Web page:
Christianity 'Squeezed Out' Of Schools, Warns Ofsted

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Christianity is being "squeezed out" as schools have a "confused sense of purpose" when it comes to religious education, Ofsted has warned.

The schools watchdog says pupils are being failed by their schools as they are not effectively focusing on RE lessons. Classes offer little more than a "superficial" analysis of faith, with pupils being encouraged to explore feelings over learning about religion, Ofsted's report noted.

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Too often pupils were directed towards a "happy end", with teachers signalling they wanted a positive answer, limiting the opportunity to explore controversial possibilities. Teachers were also criticised for being unwilling to open up to enquiry in case pupils asked challenging questions they felt ill-equipped to deal with.

According to Ofsted: "Religious education makes an important contribution to pupils’ development, both personal and academic. It does so by promoting respect and empathy, which are increasingly important in an ever more globalised and multicultural 21st century."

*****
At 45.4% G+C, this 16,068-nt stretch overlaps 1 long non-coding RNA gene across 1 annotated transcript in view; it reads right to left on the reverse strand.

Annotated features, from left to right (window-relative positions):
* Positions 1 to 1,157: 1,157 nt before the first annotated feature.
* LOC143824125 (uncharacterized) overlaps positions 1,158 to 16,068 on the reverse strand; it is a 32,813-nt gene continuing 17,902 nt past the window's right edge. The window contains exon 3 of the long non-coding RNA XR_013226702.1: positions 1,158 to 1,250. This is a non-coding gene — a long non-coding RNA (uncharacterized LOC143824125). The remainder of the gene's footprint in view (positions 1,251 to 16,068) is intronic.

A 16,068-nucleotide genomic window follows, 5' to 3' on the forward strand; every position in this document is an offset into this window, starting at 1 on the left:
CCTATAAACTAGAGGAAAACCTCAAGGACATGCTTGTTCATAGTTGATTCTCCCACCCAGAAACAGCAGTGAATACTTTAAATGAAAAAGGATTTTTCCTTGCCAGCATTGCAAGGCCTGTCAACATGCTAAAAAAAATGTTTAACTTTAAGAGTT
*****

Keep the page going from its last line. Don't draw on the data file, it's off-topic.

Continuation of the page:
Of the 185 inspected, three in five failed to realise the subject's full potential, the 'Religious education: realising the potential' report added. Ofsted identified low standards, weak teachings, a confused sense of purpose of what religious education is about, training gaps and weaknesses in the way religious education is examined.

Michael Cladingbowl, Ofsted’s director of schools, said pupils deserved "much better".

"At its best, religious education encourages children and young people to extend their natural curiosity and prepares them for life in modern society," he commented. "We saw some great examples of this during the survey, but too often we found religious education lessons being squeezed out by other subjects and children and young people leaving school with little knowledge or understanding of different religions.

"This just isn’t good enough when religion and belief are playing such a profound part in today’s world. Pupils deserve much better."

John Keast, chair of the Religious Education Council for England and Wales, added: "[We are] disappointed but not surprised by these findings. We have been warning the Department for Education for some time about the poor state of religious education in many schools."

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